Before the setting was chosen, before even a single character was imagined, the filmmakers behind Walt Disney Animation Studios’ all-new original feature film Encanto had decided what the heart of their new film would be: family.
Encanto explores the compelling but complicated relationships within families, what it’s like to feel left out, to constantly think you’re not being seen, and the complicated emotions behind being part of a large family.
In celebration of Encanto’s release, The Koalition spoke to Byron Howard (Director), Jared Bush (Director / Co-Writer) and Charise Castro Smith (Co-Director / Co-Writer) about the importance and beauty of the movie’s Colombian setting, magical-realism and more.
Encanto tells the tale of an extraordinary family, the Madrigals, who live hidden in the mountains of Colombia, in a magical house, in a vibrant town, in a wondrous, charmed place called an Encanto. The magic of the Encanto has blessed every child in the family with a unique gift from super strength to the power to heal—every child except one, Mirabel. But when she discovers that the magic surrounding the Encanto is in danger, Mirabel decides that she, the only ordinary Madrigal, might just be her exceptional family’s last hope.
“We thought it would be amazing to tell a story about not just a pair of characters but a large extended family,” says director Byron Howard. “We wanted to celebrate and try to understand how the complex dynamics in big families really work. How well do we know our families? How well do they know us?”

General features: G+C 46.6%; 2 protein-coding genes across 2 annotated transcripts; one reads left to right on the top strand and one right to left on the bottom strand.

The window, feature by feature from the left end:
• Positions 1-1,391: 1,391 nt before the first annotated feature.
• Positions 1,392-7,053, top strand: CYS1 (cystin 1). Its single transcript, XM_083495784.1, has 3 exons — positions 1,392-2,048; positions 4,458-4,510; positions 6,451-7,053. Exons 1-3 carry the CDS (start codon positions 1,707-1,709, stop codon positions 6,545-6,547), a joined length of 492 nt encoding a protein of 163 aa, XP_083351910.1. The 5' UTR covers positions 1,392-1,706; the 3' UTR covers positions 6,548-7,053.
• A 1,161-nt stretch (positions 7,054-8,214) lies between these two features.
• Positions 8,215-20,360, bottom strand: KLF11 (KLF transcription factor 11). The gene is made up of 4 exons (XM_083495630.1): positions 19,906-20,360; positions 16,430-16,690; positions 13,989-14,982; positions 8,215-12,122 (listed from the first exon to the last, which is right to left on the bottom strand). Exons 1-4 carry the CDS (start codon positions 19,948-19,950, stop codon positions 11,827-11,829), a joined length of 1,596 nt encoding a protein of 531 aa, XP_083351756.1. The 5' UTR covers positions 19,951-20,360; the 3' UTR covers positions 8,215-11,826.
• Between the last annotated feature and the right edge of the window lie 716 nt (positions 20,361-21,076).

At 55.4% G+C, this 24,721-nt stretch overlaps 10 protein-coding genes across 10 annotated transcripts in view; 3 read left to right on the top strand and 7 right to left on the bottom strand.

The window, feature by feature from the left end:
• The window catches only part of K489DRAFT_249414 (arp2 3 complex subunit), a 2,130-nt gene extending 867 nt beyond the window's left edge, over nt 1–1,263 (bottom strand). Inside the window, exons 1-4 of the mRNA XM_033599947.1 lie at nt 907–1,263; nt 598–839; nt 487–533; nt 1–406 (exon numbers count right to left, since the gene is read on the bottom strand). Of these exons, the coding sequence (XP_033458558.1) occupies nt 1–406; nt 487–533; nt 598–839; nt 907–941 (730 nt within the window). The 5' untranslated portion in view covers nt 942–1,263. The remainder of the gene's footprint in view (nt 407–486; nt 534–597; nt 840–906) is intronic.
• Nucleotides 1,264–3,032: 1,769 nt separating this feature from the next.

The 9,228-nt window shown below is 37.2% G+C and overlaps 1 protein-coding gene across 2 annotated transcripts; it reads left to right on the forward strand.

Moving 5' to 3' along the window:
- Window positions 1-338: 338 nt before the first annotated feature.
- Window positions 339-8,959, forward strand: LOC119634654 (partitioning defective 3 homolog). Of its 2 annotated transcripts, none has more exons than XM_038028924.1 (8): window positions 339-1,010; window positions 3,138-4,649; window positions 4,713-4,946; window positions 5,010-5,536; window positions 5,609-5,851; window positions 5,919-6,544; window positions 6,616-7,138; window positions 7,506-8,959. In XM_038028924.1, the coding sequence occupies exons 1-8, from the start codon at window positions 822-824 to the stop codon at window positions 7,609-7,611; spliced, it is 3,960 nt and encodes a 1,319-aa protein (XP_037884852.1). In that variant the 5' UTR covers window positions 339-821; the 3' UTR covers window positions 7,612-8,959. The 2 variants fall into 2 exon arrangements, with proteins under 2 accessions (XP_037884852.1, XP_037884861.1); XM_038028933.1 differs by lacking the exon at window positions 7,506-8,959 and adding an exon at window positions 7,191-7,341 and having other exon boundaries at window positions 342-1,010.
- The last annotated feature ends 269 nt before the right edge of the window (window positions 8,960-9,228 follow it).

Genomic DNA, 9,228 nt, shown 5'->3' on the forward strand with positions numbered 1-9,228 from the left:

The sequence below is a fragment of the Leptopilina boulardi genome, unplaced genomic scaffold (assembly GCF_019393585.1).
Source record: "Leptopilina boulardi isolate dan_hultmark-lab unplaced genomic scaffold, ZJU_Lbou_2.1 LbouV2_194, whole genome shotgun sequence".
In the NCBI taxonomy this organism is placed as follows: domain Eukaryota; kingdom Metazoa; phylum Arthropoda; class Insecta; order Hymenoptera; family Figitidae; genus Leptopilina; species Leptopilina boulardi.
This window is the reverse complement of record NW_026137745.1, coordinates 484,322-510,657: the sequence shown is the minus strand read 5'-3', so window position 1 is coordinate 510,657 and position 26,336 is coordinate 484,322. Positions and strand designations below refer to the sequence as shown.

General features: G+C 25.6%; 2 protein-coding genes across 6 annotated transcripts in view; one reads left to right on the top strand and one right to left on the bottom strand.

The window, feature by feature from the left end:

Filmmakers knew from the get-go that their story would be about family, and they quickly focused on the role perspective plays in family dynamics. Director Jared Bush didn’t realize until well into adulthood he and his older sister had vastly different experiences growing up. “She was the first,” he says. “She felt pressured to continue gymnastics even though she wanted to pursue something different. But when I came along, my parents said, ‘Follow your dreams!’ I had a hard time reconciling that she was parented differently than I was until I realized it’s true now with my own three kids—only I’m the parent.”Adds director Byron Howard, “You can live with your parents, your brothers and sisters, and still not know what they go through. You don’t know all of their failures. You don’t know those things they don’t talk about. What are the family secrets that no one shares? That was fascinating to us.”
Behind the magic and the songs and the story of Encanto is relatable to everyone no matter the size of their family. Have you ever felt like people just didn’t understand you? Have you ever been too afraid your true self to others? Encanto is just that; a story about how the people who are closest to us, especially family members, don’t always see us—or fully understand us. And likewise, we don’t show people we love our whole selves for many reasons. Our story shows how one member of a family who feels the least seen can learn to see her whole family and ultimately herself.
At the age of 5, each of the Madrigal children receive their gifts during a special ceremony where a door is produced in their house that opens to an enchanted space that reveals their magical gift and therefore what their role will be in this family and how they’ll serve the community. story doesn’t just have characters with magical powers; the magic surrounds them. The house comes alive and is there to help and protect the family. The house is a character within the story. Magic abounds in Encanto.
Mirabel’s middle sister, Luisa, for example, is strong and powerful—the rock of the family, with the gift of super strength she uses to serve the community by relocating livestock, moving a building or rerouting a river. Isabela, Mirabel’s oldest sister, is the golden child of the family, the perfect one who’s been gifted with the ability to make plants grow and flowers bloom with every step she takes. Isabela’s grace and beauty enchant everyone except Mirabel who struggles to relate to her seemingly perfect persona and charmed life.